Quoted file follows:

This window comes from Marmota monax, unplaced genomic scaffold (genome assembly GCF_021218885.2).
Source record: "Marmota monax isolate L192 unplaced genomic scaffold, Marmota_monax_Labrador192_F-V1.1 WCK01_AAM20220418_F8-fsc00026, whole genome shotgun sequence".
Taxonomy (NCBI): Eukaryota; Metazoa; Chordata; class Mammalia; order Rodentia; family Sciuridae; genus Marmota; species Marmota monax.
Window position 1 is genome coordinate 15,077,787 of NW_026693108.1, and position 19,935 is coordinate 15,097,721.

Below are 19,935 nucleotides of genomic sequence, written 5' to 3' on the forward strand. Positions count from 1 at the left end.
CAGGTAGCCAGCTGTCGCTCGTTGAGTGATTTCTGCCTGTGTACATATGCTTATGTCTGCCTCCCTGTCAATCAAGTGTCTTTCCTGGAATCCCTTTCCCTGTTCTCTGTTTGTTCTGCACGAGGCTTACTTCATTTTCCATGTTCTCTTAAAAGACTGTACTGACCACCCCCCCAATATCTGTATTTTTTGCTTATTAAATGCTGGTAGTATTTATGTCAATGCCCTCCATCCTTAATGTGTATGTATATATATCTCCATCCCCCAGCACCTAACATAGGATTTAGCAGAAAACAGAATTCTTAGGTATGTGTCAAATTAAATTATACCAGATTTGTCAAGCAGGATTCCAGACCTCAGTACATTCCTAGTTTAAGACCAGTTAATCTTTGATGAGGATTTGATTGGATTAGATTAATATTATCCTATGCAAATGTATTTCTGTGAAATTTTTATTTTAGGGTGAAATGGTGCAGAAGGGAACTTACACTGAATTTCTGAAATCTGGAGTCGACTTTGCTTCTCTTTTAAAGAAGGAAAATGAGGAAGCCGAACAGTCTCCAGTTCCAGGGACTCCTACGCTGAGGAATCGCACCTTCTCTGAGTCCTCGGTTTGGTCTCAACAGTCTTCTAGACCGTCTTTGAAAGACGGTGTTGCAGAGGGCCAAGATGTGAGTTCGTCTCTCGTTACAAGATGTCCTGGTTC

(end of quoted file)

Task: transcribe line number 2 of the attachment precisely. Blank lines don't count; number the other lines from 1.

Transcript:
Source record: "Marmota monax isolate L192 unplaced genomic scaffold, Marmota_monax_Labrador192_F-V1.1 WCK01_AAM20220418_F8-fsc00026, whole genome shotgun sequence".